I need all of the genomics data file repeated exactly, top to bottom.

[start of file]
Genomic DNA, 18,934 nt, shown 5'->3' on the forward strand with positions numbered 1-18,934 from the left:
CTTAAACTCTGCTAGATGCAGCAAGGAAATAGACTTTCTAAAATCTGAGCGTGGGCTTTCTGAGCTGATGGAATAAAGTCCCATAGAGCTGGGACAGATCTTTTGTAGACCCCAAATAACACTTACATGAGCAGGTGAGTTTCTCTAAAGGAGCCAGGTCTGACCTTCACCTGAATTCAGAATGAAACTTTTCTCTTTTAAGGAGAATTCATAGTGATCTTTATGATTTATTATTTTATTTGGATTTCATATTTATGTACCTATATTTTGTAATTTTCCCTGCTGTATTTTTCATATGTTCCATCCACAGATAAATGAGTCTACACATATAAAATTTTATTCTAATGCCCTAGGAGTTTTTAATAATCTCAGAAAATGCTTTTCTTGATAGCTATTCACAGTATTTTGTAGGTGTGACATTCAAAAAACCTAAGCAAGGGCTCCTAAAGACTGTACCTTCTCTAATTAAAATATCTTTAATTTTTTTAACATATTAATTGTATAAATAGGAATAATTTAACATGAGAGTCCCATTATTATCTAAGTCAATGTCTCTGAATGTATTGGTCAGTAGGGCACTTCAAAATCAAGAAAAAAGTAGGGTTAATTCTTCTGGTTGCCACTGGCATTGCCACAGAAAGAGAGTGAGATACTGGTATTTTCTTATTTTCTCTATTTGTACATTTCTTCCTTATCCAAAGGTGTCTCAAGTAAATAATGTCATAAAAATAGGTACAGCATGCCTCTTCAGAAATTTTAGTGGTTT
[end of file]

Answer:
Genomic DNA, 18,934 nt, shown 5'->3' on the forward strand with positions numbered 1-18,934 from the left:
CTTAAACTCTGCTAGATGCAGCAAGGAAATAGACTTTCTAAAATCTGAGCGTGGGCTTTCTGAGCTGATGGAATAAAGTCCCATAGAGCTGGGACAGATCTTTTGTAGACCCCAAATAACACTTACATGAGCAGGTGAGTTTCTCTAAAGGAGCCAGGTCTGACCTTCACCTGAATTCAGAATGAAACTTTTCTCTTTTAAGGAGAATTCATAGTGATCTTTATGATTTATTATTTTATTTGGATTTCATATTTATGTACCTATATTTTGTAATTTTCCCTGCTGTATTTTTCATATGTTCCATCCACAGATAAATGAGTCTACACATATAAAATTTTATTCTAATGCCCTAGGAGTTTTTAATAATCTCAGAAAATGCTTTTCTTGATAGCTATTCACAGTATTTTGTAGGTGTGACATTCAAAAAACCTAAGCAAGGGCTCCTAAAGACTGTACCTTCTCTAATTAAAATATCTTTAATTTTTTTAACATATTAATTGTATAAATAGGAATAATTTAACATGAGAGTCCCATTATTATCTAAGTCAATGTCTCTGAATGTATTGGTCAGTAGGGCACTTCAAAATCAAGAAAAAAGTAGGGTTAATTCTTCTGGTTGCCACTGGCATTGCCACAGAAAGAGAGTGAGATACTGGTATTTTCTTATTTTCTCTATTTGTACATTTCTTCCTTATCCAAAGGTGTCTCAAGTAAATAATGTCATAAAAATAGGTACAGCATGCCTCTTCAGAAATTTTAGTGGTTT